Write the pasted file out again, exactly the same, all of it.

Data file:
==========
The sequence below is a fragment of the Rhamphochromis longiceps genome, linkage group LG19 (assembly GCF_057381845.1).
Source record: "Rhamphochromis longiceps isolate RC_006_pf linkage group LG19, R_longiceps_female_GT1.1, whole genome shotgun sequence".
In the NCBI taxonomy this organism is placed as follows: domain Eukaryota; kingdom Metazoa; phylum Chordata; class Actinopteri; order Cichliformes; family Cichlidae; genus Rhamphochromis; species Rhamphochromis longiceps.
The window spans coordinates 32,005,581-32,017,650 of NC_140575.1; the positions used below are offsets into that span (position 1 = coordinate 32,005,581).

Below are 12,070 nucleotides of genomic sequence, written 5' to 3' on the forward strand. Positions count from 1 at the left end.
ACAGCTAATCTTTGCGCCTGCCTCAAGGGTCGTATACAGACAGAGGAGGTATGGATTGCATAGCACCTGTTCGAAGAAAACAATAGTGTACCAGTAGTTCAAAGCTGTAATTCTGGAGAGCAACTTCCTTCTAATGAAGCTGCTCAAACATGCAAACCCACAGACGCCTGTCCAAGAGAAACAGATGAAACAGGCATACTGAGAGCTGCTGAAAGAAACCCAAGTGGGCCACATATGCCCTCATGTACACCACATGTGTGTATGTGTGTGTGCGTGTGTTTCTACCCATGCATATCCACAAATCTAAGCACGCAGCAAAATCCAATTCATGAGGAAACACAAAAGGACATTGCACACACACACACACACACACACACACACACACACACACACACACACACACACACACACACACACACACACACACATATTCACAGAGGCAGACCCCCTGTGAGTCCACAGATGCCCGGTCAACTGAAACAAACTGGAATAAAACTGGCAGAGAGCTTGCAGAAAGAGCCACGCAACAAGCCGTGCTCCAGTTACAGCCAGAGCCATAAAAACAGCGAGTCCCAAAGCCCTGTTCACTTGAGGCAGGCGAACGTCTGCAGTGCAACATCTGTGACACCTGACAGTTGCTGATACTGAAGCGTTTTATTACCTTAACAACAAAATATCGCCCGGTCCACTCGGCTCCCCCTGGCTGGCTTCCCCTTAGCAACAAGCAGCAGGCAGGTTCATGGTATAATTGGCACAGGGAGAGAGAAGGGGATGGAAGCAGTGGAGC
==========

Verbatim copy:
The sequence below is a fragment of the Rhamphochromis longiceps genome, linkage group LG19 (assembly GCF_057381845.1).
Source record: "Rhamphochromis longiceps isolate RC_006_pf linkage group LG19, R_longiceps_female_GT1.1, whole genome shotgun sequence".
In the NCBI taxonomy this organism is placed as follows: domain Eukaryota; kingdom Metazoa; phylum Chordata; class Actinopteri; order Cichliformes; family Cichlidae; genus Rhamphochromis; species Rhamphochromis longiceps.
The window spans coordinates 32,005,581-32,017,650 of NC_140575.1; the positions used below are offsets into that span (position 1 = coordinate 32,005,581).

Below are 12,070 nucleotides of genomic sequence, written 5' to 3' on the forward strand. Positions count from 1 at the left end.
ACAGCTAATCTTTGCGCCTGCCTCAAGGGTCGTATACAGACAGAGGAGGTATGGATTGCATAGCACCTGTTCGAAGAAAACAATAGTGTACCAGTAGTTCAAAGCTGTAATTCTGGAGAGCAACTTCCTTCTAATGAAGCTGCTCAAACATGCAAACCCACAGACGCCTGTCCAAGAGAAACAGATGAAACAGGCATACTGAGAGCTGCTGAAAGAAACCCAAGTGGGCCACATATGCCCTCATGTACACCACATGTGTGTATGTGTGTGTGCGTGTGTTTCTACCCATGCATATCCACAAATCTAAGCACGCAGCAAAATCCAATTCATGAGGAAACACAAAAGGACATTGCACACACACACACACACACACACACACACACACACACACACACACACACACACACACACACACACACACACACACATATTCACAGAGGCAGACCCCCTGTGAGTCCACAGATGCCCGGTCAACTGAAACAAACTGGAATAAAACTGGCAGAGAGCTTGCAGAAAGAGCCACGCAACAAGCCGTGCTCCAGTTACAGCCAGAGCCATAAAAACAGCGAGTCCCAAAGCCCTGTTCACTTGAGGCAGGCGAACGTCTGCAGTGCAACATCTGTGACACCTGACAGTTGCTGATACTGAAGCGTTTTATTACCTTAACAACAAAATATCGCCCGGTCCACTCGGCTCCCCCTGGCTGGCTTCCCCTTAGCAACAAGCAGCAGGCAGGTTCATGGTATAATTGGCACAGGGAGAGAGAAGGGGATGGAAGCAGTGGAGC